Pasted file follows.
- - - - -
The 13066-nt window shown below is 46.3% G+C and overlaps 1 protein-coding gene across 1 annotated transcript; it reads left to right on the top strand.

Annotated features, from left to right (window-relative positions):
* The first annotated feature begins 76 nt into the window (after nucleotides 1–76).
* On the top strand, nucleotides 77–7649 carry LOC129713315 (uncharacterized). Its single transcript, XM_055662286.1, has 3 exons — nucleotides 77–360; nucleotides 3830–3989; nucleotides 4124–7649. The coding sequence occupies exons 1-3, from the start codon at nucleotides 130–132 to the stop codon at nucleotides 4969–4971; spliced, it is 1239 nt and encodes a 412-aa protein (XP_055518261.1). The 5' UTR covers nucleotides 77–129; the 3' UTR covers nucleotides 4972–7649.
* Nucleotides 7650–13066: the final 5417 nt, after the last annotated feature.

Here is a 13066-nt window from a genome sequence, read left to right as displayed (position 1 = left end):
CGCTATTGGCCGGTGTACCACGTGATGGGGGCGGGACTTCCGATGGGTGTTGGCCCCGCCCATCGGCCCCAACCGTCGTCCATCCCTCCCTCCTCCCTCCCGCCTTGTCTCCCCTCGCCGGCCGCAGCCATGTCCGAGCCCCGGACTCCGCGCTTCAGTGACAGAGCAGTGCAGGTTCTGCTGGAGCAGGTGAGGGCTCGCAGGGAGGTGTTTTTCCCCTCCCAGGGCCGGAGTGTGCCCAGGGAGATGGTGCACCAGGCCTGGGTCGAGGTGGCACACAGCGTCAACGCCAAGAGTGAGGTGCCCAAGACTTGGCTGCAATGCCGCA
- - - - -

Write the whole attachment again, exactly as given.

The 13066-nt window shown below is 46.3% G+C and overlaps 1 protein-coding gene across 1 annotated transcript; it reads left to right on the top strand.

Annotated features, from left to right (window-relative positions):
* The first annotated feature begins 76 nt into the window (after nucleotides 1–76).
* On the top strand, nucleotides 77–7649 carry LOC129713315 (uncharacterized). Its single transcript, XM_055662286.1, has 3 exons — nucleotides 77–360; nucleotides 3830–3989; nucleotides 4124–7649. The coding sequence occupies exons 1-3, from the start codon at nucleotides 130–132 to the stop codon at nucleotides 4969–4971; spliced, it is 1239 nt and encodes a 412-aa protein (XP_055518261.1). The 5' UTR covers nucleotides 77–129; the 3' UTR covers nucleotides 4972–7649.
* Nucleotides 7650–13066: the final 5417 nt, after the last annotated feature.

Here is a 13066-nt window from a genome sequence, read left to right as displayed (position 1 = left end):
CGCTATTGGCCGGTGTACCACGTGATGGGGGCGGGACTTCCGATGGGTGTTGGCCCCGCCCATCGGCCCCAACCGTCGTCCATCCCTCCCTCCTCCCTCCCGCCTTGTCTCCCCTCGCCGGCCGCAGCCATGTCCGAGCCCCGGACTCCGCGCTTCAGTGACAGAGCAGTGCAGGTTCTGCTGGAGCAGGTGAGGGCTCGCAGGGAGGTGTTTTTCCCCTCCCAGGGCCGGAGTGTGCCCAGGGAGATGGTGCACCAGGCCTGGGTCGAGGTGGCACACAGCGTCAACGCCAAGAGTGAGGTGCCCAAGACTTGGCTGCAATGCCGCA